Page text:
In 2013 I made the decision to go natural with my hair. However, since I was attending President Barack Obama’s inaugural ball in Washington, DC I decided to relax my hair one more time because I wanted it to be perfect. I wasn’t at the point yet where I thought it would be perfect without it. I started reading natural hair care blogs. I was (and still am) grateful for the hair care tips. Many of the blogs are focused on healthy hair whether it be relaxed, natural, colored, etc. I was about six months into my journey when I came across a post asking people why they decided to become natural. The answers were surprising. There are people who frequent these sites who are referred to as “natural hair snobs”. They weren’t necessarily talking about their journey rather they were putting others down for starting theirs. They said things along the lines of they’ve always been natural and everyone else was doing it because it’s a fad. These folks are also the first the throw shade for any reason. As if Black women need another reason to hate on each other. I had to make a conscious decision to ignore these group of people. For the most part, there are plenty of women who share their secrets and give great advice.
Why I Decided To Go Natural
Frankly, I haven’t seen my natural hair since I was in the single digits of my life. I always had my hair pressed. When I was a freshman in high school I was on the swim team and relentlessly begged for a relaxer. It was the at-home kind, which I was happy with. When I was a freshman in college, however, my friends did a hair intervention and begged me to go to a salon. In 2012, years and years later I was just tired of my hair. I hadn’t changed my hair style since college. I had colored it but it was still basically the same. I wasn’t sure what I wanted. During the same time I was reducing the amount of chemicals I exposed myself to in my home and on my skin. I changed my laundry detergent, soap, lotion, cleaning supplies, etc. Then it dawned on me, why not remove the relaxer. While there are no long term studies on the effects of relaxer I did notice that my hair just wasn’t the same and my scalp was irritated. A healthy scalp is the root of healthy hair and perhaps I was doing myself a great deal of harm. Also, my hair is fine though it’s thick in volume, and it was dry and breaking off no matter what I did to it. So I decided going natural would address all of these issues.
What I Discovered About My Hair
I started looking back over childhood photos. My hair was always pressed or at least straightened with a blow dryer and in braids. This is understandable. With as much hair as I had (have) this was the easiest method for dealing with it. But it also meant I had no record of what my hair looks like in its natural state. I decided to transition versus big chop. The hair snob community will tell you to big chop is better and it’s just hair and it will grow back. But as my hair started to grow out it was unruly. My curl pattern is very strong. I needed the length of my hair to create weight so I could still work with it. I was very careful to keep it moisturized, especially the line where the natural and chemically-treated hair met. I discovered that my natural hair is comprised of two different curl patterns. The back is springy tight coils while the top and sides are loser waves. My hair is also very thirsty. It absorbs water like a sponge and I need to feed it twice a day every day.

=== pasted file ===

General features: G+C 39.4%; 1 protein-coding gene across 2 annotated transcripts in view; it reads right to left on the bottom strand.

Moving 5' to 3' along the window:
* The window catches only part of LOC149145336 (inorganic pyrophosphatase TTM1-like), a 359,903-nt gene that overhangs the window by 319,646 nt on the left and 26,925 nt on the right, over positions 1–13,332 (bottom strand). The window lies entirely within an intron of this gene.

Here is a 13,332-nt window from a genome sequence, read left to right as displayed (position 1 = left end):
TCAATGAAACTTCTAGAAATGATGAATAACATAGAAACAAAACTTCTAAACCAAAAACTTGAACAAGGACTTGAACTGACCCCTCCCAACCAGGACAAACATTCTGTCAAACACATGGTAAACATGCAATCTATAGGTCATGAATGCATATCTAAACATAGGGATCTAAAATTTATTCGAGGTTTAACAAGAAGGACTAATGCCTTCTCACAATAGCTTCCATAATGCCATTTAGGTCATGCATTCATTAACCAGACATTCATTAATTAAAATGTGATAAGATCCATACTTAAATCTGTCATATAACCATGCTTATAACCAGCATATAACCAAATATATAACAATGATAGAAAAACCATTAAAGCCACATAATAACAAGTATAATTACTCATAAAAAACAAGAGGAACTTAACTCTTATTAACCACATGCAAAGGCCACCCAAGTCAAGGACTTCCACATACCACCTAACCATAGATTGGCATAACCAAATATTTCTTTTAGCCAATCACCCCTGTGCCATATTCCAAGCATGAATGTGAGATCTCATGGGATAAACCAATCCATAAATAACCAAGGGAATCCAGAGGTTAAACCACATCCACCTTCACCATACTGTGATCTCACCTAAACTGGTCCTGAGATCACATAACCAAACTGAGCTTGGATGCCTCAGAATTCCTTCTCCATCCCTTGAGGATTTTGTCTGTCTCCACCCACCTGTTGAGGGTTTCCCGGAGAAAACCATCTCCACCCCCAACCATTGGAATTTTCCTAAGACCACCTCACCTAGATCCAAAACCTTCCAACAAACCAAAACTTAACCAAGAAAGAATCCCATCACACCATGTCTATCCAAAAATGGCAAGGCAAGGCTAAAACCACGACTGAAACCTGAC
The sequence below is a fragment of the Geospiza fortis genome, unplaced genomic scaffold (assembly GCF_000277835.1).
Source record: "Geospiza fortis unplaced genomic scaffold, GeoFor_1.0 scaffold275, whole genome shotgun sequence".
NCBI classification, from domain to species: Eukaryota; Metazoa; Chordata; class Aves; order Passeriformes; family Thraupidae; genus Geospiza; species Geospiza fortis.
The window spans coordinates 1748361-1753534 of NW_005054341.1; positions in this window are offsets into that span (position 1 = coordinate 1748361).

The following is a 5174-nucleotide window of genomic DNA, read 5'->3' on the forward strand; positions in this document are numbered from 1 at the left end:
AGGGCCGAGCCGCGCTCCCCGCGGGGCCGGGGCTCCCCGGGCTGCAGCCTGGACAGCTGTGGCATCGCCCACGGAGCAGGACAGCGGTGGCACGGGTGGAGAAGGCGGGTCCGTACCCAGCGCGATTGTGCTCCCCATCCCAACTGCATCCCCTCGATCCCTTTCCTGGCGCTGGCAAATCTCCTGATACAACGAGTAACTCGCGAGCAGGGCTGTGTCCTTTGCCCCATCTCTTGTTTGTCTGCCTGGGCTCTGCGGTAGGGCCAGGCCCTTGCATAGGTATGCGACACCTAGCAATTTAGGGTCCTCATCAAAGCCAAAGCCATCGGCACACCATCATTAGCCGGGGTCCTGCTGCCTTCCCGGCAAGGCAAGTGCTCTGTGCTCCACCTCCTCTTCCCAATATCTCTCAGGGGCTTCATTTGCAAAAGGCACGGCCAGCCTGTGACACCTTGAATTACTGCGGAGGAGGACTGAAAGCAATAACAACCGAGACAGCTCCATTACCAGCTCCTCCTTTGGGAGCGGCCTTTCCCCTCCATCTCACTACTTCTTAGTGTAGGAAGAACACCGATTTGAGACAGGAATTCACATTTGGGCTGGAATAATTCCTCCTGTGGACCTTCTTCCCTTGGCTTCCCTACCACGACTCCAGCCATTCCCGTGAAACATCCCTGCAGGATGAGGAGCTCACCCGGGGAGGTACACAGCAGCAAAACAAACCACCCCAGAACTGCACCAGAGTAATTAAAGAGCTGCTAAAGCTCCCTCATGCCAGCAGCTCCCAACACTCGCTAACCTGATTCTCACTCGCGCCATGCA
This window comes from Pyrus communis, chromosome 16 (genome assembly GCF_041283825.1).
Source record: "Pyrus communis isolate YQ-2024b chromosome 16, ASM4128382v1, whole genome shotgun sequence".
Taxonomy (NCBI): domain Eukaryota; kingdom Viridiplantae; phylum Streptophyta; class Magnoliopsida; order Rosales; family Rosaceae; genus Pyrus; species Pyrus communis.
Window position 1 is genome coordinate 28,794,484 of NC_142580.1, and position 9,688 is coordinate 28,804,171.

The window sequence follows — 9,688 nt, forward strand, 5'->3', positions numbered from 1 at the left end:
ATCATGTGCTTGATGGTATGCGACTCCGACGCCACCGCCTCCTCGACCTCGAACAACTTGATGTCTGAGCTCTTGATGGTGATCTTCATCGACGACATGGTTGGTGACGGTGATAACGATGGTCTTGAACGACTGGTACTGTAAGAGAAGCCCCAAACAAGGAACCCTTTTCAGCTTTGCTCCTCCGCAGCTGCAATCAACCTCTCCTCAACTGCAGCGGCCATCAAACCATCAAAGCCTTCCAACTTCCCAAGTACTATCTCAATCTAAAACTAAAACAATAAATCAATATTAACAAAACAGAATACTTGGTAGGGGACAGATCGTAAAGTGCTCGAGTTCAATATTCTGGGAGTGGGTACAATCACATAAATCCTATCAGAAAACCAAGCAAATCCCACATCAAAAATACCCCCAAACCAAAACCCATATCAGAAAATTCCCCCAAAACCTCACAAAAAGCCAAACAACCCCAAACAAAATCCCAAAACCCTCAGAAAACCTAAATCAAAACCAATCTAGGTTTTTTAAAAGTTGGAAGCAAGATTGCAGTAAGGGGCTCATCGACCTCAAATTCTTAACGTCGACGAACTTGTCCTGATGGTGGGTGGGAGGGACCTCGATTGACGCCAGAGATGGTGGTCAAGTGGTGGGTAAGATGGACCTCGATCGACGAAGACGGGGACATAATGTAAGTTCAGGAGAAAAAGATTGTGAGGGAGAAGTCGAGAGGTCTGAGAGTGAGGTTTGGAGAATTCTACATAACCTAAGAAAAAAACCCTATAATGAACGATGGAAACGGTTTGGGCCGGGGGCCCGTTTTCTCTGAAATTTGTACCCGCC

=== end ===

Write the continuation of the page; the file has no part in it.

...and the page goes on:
My Journey Is Just Beginning
Even though I have been natural for two years and three months I feel like I’m just getting started. My goal is bra strap length hair. I scour the natural hair sites for tips and tricks and new ways to style my hair. I get a trim once every 4 months, which is the only time I apply heat. I still go to a salon for the best maintenance care available. I get to see my hair’s progress once it’s straight. I’m looking to branch out into new styles such as bantu knots. I’m also considering a weave and I occasionally wear a wig. Let’s face it, natural hair is a lot of work. I know many people who went back to relaxed hair. As for me and the foreseeable future – I am natural. I’m enjoying watching my hair flourish. And it turns out I look better with full curly hair. Everyone who has seen both, including white people, have said I should never go back to straight hair. I love my hair. I loved it before. But now I think my hair loves me back!
Is natural hair a fad? Maybe, but so what. Lots of things are fads. The recent trend with super thick drawn-in eyebrows are a fad. Women straighten their hair for many reasons. Black women in Corporate America have done it to make White people feel comfortable. Some have done it their whole lives because their mothers and grandmothers did it before them and they didn’t know any different. Women go natural for many reasons. Some want to go natural but fear doing so as Black women are still being persecuted at work and in society in general for being different and it’s easier to just go along. If that’s the case, look around. The walls are coming down. I remember a day at my workplace where there was one black woman with natural hair, now I see them increasing in number exponentially.